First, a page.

Rare Disease Day: Regulatory Challenges in Rare Disease Drug Development

Published 28th February 2024

Rare Disease Day 2024

Rare Disease Day is the official international awareness-raising campaign for rare diseases, observed annually on the last day of February. The primary goal of this campaign is to increase awareness among the general public and decision-makers about rare diseases and their influence on the lives of families living with these conditions. As well as raising awareness, it’s also an ongoing campaign to promote equitable access to diagnosis, treatment, health and social care for people affected by a rare disease.

However, developing drugs targeting rare diseases comes at a high price with unique challenges.

To honour Rare Disease Day, this article touches on the significance of raising awareness of rare diseases and the challenges faced in developing and gaining approval for drugs targeting the unmet needs of often life-threatening or seriously debilitating conditions.


Rare Disease Day 2024

Rare diseases, also known as orphan diseases, are generally defined as those that affect a small number of people compared to the general population (fewer than 1 in 2,000 people). These diseases often pose significant challenges for those affected, including difficulties in obtaining an accurate diagnosis or, delays in diagnosis, limited treatment options available, and a lack of awareness and understanding.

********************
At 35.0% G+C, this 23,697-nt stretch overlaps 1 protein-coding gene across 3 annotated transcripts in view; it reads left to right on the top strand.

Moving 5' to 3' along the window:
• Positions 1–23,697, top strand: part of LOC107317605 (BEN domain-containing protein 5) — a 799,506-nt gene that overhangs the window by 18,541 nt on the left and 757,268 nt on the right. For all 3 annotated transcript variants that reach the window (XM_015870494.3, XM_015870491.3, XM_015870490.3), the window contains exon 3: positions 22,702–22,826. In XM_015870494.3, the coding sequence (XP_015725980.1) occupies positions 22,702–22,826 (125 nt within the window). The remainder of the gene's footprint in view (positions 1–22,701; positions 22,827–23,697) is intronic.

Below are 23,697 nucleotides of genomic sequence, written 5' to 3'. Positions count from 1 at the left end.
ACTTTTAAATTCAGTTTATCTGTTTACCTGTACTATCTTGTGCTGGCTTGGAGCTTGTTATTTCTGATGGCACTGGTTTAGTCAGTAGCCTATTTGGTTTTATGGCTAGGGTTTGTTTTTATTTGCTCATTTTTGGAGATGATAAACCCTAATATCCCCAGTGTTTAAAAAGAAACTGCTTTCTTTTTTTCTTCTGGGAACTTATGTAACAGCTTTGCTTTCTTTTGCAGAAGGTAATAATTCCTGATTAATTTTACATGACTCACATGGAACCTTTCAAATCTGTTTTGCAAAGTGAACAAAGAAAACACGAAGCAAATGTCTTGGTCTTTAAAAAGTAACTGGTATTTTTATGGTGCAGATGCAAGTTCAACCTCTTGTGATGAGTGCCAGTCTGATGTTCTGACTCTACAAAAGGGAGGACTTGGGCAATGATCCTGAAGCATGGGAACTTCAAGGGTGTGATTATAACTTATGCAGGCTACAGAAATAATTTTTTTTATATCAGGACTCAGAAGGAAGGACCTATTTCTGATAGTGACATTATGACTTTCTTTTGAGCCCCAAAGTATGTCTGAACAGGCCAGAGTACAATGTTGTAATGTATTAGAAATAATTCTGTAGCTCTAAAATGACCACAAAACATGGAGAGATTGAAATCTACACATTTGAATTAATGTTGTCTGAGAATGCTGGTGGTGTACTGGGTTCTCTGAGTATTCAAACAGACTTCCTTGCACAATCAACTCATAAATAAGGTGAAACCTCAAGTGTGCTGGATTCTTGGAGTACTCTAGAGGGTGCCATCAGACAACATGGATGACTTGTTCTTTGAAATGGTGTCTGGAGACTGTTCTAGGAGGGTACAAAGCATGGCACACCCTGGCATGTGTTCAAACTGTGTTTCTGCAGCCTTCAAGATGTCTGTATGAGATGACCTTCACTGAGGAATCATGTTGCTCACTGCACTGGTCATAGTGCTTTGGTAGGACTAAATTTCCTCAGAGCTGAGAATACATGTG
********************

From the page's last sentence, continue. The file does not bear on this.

While each condition may be rare, the impact of rare diseases collectively is high globally;

    • As many as 1 in 10 people are affected by a rare disease.
    • A broad diversity of disorders and symptoms characterises 6,000+ rare diseases.
    • 70% of rare diseases start in childhood.
    • 72% of rare diseases are genetic.
    • 1 out of 5 cancers is rare.


Rare Disease Day was launched in 2008 by the European Organisation for Rare Diseases (EURORDIS) and is now observed worldwide. The day is marked by various events and activities organised by patient advocacy groups, healthcare professionals, researchers, and other stakeholders.

Rare Disease Day raises awareness of some 300 million people living with a rare disease around the world and highlights the impact on the individuals, their families and the significant challenges they face. To acknowledge the global scale of the challenges faced by patients and families living with rare diseases, the UN adopted the ‘Resolution on Persons Living with a Rare Disease and their Families’ in 2021. This resolution intends to protect and promote their human rights globally and provide visibility for the rare disease community on the global policy landscape.


The aim of Rare Disease Day is to:

    • Increase public awareness and understanding of the diseases;